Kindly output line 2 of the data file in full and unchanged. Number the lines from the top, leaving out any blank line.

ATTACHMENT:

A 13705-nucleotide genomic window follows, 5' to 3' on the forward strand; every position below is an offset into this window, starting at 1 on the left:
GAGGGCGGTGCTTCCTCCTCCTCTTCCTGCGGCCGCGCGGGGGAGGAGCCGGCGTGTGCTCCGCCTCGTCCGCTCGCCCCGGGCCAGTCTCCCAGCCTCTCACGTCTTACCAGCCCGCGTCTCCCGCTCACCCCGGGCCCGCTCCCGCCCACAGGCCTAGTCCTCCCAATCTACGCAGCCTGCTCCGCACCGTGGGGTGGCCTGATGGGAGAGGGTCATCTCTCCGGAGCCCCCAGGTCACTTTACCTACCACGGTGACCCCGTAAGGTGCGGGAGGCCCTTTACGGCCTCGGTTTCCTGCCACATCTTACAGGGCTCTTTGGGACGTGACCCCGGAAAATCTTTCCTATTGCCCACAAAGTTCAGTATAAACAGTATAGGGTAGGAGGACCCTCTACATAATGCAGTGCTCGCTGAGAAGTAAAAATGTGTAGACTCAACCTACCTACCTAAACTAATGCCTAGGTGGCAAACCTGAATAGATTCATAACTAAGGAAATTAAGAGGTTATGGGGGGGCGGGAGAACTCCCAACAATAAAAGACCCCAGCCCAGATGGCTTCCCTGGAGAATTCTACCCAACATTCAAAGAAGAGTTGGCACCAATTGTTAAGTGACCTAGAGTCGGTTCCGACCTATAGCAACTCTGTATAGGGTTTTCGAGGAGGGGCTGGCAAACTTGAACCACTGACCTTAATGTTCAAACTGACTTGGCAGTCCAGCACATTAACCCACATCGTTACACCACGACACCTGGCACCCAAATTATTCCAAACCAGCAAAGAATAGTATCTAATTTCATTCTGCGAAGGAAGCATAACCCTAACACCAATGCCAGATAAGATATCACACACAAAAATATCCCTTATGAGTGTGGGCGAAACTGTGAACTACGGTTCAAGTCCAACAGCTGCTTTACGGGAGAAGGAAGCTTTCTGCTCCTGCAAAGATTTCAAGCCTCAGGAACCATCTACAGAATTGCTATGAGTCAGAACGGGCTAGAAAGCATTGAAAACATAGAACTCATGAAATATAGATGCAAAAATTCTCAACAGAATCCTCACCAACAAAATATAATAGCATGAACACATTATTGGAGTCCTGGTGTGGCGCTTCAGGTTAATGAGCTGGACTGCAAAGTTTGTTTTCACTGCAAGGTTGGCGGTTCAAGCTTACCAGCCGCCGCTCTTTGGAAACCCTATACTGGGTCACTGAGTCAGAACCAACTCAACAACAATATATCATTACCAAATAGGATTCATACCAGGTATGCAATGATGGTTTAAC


GAGGGCGGTGCTTCCTCCTCCTCTTCCTGCGGCCGCGCGGGGGAGGAGCCGGCGTGTGCTCCGCCTCGTCCGCTCGCCCCGGGCCAGTCTCCCAGCCTCTCACGTCTTACCAGCCCGCGTCTCCCGCTCACCCCGGGCCCGCTCCCGCCCACAGGCCTAGTCCTCCCAATCTACGCAGCCTGCTCCGCACCGTGGGGTGGCCTGATGGGAGAGGGTCATCTCTCCGGAGCCCCCAGGTCACTTTACCTACCACGGTGACCCCGTAAGGTGCGGGAGGCCCTTTACGGCCTCGGTTTCCTGCCACATCTTACAGGGCTCTTTGGGACGTGACCCCGGAAAATCTTTCCTATTGCCCACAAAGTTCAGTATAAACAGTATAGGGTAGGAGGACCCTCTACATAATGCAGTGCTCGCTGAGAAGTAAAAATGTGTAGACTCAACCTACCTACCTAAACTAATGCCTAGGTGGCAAACCTGAATAGATTCATAACTAAGGAAATTAAGAGGTTATGGGGGGGCGGGAGAACTCCCAACAATAAAAGACCCCAGCCCAGATGGCTTCCCTGGAGAATTCTACCCAACATTCAAAGAAGAGTTGGCACCAATTGTTAAGTGACCTAGAGTCGGTTCCGACCTATAGCAACTCTGTATAGGGTTTTCGAGGAGGGGCTGGCAAACTTGAACCACTGACCTTAATGTTCAAACTGACTTGGCAGTCCAGCACATTAACCCACATCGTTACACCACGACACCTGGCACCCAAATTATTCCAAACCAGCAAAGAATAGTATCTAATTTCATTCTGCGAAGGAAGCATAACCCTAACACCAATGCCAGATAAGATATCACACACAAAAATATCCCTTATGAGTGTGGGCGAAACTGTGAACTACGGTTCAAGTCCAACAGCTGCTTTACGGGAGAAGGAAGCTTTCTGCTCCTGCAAAGATTTCAAGCCTCAGGAACCATCTACAGAATTGCTATGAGTCAGAACGGGCTAGAAAGCATTGAAAACATAGAACTCATGAAATATAGATGCAAAAATTCTCAACAGAATCCTCACCAACAAAATATAATAGCATGAACACATTATTGGAGTCCTGGTGTGGCGCTTCAGGTTAATGAGCTGGACTGCAAAGTTTGTTTTCACTGCAAGGTTGGCGGTTCAAGCTTACCAGCCGCCGCTCTTTGGAAACCCTATACTGGGTCACTGAGTCAGAACCAACTCAACAACAATATATCATTACCAAATAGGATTCATACCAGGTATGCAATGATGGTTTAAC